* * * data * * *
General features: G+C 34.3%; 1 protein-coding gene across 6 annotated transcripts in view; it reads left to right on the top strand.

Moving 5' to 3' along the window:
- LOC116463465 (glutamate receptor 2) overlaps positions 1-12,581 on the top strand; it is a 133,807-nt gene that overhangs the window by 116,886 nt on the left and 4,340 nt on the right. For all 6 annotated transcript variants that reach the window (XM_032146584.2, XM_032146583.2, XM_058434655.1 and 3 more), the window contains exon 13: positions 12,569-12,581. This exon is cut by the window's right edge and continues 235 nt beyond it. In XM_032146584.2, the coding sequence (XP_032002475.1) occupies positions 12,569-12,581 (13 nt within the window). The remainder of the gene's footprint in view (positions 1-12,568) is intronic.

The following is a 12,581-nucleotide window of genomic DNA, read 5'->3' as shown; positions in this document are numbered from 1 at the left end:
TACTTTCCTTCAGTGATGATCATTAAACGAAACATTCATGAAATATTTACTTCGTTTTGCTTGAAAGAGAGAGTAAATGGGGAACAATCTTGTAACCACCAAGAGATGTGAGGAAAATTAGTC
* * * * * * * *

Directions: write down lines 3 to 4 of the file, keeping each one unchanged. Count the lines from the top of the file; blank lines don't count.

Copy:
- LOC116463465 (glutamate receptor 2) overlaps positions 1-12,581 on the top strand; it is a 133,807-nt gene that overhangs the window by 116,886 nt on the left and 4,340 nt on the right. For all 6 annotated transcript variants that reach the window (XM_032146584.2, XM_032146583.2, XM_058434655.1 and 3 more), the window contains exon 13: positions 12,569-12,581. This exon is cut by the window's right edge and continues 235 nt beyond it. In XM_032146584.2, the coding sequence (XP_032002475.1) occupies positions 12,569-12,581 (13 nt within the window). The remainder of the gene's footprint in view (positions 1-12,568) is intronic.

The following is a 12,581-nucleotide window of genomic DNA, read 5'->3' as shown; positions in this document are numbered from 1 at the left end: